G-permit: How Geneva’s cross-border workforce has grown

G-permit: How Geneva's cross-border workforce has grown
Rent of thousands of workers from France cross the border to Switzerland each day. Photo by AFP
Despite the loss of many jobs due to the coronavirus pandemic, the number of G-permit holders in the Swiss canton remains high.

Cross-border employees from France continue to constitute a significant part of the workforce in Geneva, according to data released by the canton on Thursday. 

More than 16,880 new G permits were issued in Geneva in 2020, the second-highest number after 2018.

“This result comes in a year marked by the Covid-19 pandemic, during which, although the economy has slowed down sharply, employment fell back moderately”, the canton said.

G permits are given to “foreign nationals who are resident in a border zone and are gainfully employed within the neighbouring border zone of Switzerland”, State Secretariat for Migration (SEM) says. 

Cross-border commuters must return to their main place of residence abroad at least once a week, SEM specifies.

As the diagram below shows, the number of border workers in Geneva started to increase gradually around the year 2000, when Switzerland and the European Union signed the Agreement on the Free Movement of Persons, which allowed workers from the EU to access to the Swiss labour market. 

The number has grown steadily, reaching its peak in 2018.

These employees prefer to work in Switzerland because they can earn up to double the salary they would get in France for the same job. Also, taxes are lower in Switzerland than in France. 

In fact, earlier in January officials in the Haute-Savoie area of France complained that private Swiss health clinics were poaching essential healthcare workers, creating staff shortages in French hospitals in the midst of the coronavirus pandemic.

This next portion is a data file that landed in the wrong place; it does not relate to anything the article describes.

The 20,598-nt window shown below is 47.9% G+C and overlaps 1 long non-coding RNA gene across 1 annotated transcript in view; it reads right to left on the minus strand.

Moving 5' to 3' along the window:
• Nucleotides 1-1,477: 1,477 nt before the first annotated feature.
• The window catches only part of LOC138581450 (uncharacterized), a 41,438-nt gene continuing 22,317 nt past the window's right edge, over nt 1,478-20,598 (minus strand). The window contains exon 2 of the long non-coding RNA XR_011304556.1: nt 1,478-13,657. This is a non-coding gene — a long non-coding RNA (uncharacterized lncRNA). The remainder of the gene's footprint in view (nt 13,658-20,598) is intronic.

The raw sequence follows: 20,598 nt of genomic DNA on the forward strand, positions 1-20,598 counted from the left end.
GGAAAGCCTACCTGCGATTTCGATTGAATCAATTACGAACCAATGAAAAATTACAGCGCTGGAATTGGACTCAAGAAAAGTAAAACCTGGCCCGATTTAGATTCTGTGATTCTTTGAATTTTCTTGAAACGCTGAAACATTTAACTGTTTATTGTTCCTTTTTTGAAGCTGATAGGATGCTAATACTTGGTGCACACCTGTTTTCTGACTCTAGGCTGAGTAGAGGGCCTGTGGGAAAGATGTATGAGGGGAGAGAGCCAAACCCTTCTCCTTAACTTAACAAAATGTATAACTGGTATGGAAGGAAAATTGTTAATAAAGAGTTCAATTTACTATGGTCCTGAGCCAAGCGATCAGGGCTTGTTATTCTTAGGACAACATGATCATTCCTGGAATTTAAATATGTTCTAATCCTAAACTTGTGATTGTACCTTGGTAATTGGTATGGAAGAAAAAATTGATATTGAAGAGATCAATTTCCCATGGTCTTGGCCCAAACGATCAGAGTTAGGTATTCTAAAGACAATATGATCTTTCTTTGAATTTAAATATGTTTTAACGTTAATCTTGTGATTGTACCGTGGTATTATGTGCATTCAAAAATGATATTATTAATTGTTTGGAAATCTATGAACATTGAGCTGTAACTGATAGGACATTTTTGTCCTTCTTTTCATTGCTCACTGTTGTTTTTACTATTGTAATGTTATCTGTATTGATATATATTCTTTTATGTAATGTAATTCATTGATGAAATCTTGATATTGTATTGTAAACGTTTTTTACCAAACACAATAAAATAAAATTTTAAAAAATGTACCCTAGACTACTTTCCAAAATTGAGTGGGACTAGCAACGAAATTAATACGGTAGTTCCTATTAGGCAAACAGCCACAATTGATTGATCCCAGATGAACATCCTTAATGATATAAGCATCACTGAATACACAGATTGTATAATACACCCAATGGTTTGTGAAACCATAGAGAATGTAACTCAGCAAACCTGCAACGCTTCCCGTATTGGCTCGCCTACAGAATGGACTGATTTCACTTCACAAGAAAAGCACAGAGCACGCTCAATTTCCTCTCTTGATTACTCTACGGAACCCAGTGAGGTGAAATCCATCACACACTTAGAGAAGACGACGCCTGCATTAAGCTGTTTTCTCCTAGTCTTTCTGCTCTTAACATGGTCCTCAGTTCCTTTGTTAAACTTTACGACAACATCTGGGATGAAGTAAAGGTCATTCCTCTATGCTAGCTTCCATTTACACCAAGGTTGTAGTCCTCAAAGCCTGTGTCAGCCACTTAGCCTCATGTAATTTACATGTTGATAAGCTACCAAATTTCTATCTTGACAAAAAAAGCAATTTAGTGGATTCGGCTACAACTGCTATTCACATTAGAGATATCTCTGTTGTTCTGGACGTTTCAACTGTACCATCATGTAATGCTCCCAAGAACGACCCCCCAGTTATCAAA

READ MORE: Is Switzerland 'pilfering' health workers from France during pandemic? 

Among the new border permit holders, 1,139 are former foreign residents of the canton — that is, people who have left Geneva to settle in neighbouring France. This number was significantly higher in 2020 than in previous years, when it was 870 per year between 2015 and 2020.

In 2020, as in previous years, new border permit holders were hired mainly through employment agencies, primarily for jobs in scientific and technical activities, hotels and restaurants, construction, and healthcare, Geneva authorities said.

Cross-border employees are essential to the canton’s economy, including the healthcare sector; 60 percent of nursing staff at Geneva’s university hospitals (HUG) live in France.

There are currently 91,182 cross-border workers employed in Geneva, cantonal figures show.

Overall, over 332,000 cross-border commuters are employed in Switzerland

More than 125,000 work the area around Lake Geneva, which encompasses the cantons of Geneva and Vaud.

About 70,000 are employed in northwestern Switzerland, which shares a border with both France and Germany, and 68,000 workers from Italy work in Ticino.

READ MORE: Franco-Swiss cold war breaks out over ski border car park
 

 

 


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